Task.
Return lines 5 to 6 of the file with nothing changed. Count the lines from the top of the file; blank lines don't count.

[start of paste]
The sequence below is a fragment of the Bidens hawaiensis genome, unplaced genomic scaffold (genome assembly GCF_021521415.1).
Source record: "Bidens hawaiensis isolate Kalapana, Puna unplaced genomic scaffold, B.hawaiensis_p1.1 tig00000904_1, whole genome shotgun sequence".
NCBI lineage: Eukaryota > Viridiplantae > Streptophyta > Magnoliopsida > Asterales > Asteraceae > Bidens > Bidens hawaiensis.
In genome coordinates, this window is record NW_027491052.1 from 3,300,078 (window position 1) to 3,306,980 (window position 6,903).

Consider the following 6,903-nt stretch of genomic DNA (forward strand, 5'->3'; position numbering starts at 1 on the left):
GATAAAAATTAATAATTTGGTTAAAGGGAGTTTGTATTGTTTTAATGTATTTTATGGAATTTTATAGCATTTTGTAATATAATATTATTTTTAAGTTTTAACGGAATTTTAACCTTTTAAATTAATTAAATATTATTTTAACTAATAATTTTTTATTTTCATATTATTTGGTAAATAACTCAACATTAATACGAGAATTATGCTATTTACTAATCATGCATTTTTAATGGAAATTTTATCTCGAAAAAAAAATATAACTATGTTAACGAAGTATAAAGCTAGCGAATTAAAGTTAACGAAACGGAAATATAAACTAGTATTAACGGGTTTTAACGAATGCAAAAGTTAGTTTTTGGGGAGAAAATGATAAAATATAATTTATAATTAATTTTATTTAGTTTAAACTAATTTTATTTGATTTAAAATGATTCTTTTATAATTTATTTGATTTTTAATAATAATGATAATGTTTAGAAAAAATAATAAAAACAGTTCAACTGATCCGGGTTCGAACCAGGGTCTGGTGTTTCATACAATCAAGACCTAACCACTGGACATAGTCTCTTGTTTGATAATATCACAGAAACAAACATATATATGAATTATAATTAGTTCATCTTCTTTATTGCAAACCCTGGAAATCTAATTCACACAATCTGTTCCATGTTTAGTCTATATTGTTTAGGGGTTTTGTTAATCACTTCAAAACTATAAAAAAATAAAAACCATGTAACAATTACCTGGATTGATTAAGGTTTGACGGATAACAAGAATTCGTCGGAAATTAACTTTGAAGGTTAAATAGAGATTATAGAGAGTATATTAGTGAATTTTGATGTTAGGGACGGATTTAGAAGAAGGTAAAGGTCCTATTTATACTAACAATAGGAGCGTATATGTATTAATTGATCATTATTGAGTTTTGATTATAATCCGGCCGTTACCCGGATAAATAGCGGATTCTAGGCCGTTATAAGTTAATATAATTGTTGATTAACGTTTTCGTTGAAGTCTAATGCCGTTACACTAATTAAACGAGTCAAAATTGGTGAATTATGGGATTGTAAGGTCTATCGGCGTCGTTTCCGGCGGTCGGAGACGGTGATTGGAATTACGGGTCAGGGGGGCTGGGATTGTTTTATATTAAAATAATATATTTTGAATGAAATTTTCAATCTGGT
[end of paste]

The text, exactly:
Consider the following 6,903-nt stretch of genomic DNA (forward strand, 5'->3'; position numbering starts at 1 on the left):
GATAAAAATTAATAATTTGGTTAAAGGGAGTTTGTATTGTTTTAATGTATTTTATGGAATTTTATAGCATTTTGTAATATAATATTATTTTTAAGTTTTAACGGAATTTTAACCTTTTAAATTAATTAAATATTATTTTAACTAATAATTTTTTATTTTCATATTATTTGGTAAATAACTCAACATTAATACGAGAATTATGCTATTTACTAATCATGCATTTTTAATGGAAATTTTATCTCGAAAAAAAAATATAACTATGTTAACGAAGTATAAAGCTAGCGAATTAAAGTTAACGAAACGGAAATATAAACTAGTATTAACGGGTTTTAACGAATGCAAAAGTTAGTTTTTGGGGAGAAAATGATAAAATATAATTTATAATTAATTTTATTTAGTTTAAACTAATTTTATTTGATTTAAAATGATTCTTTTATAATTTATTTGATTTTTAATAATAATGATAATGTTTAGAAAAAATAATAAAAACAGTTCAACTGATCCGGGTTCGAACCAGGGTCTGGTGTTTCATACAATCAAGACCTAACCACTGGACATAGTCTCTTGTTTGATAATATCACAGAAACAAACATATATATGAATTATAATTAGTTCATCTTCTTTATTGCAAACCCTGGAAATCTAATTCACACAATCTGTTCCATGTTTAGTCTATATTGTTTAGGGGTTTTGTTAATCACTTCAAAACTATAAAAAAATAAAAACCATGTAACAATTACCTGGATTGATTAAGGTTTGACGGATAACAAGAATTCGTCGGAAATTAACTTTGAAGGTTAAATAGAGATTATAGAGAGTATATTAGTGAATTTTGATGTTAGGGACGGATTTAGAAGAAGGTAAAGGTCCTATTTATACTAACAATAGGAGCGTATATGTATTAATTGATCATTATTGAGTTTTGATTATAATCCGGCCGTTACCCGGATAAATAGCGGATTCTAGGCCGTTATAAGTTAATATAATTGTTGATTAACGTTTTCGTTGAAGTCTAATGCCGTTACACTAATTAAACGAGTCAAAATTGGTGAATTATGGGATTGTAAGGTCTATCGGCGTCGTTTCCGGCGGTCGGAGACGGTGATTGGAATTACGGGTCAGGGGGGCTGGGATTGTTTTATATTAAAATAATATATTTTGAATGAAATTTTCAATCTGGT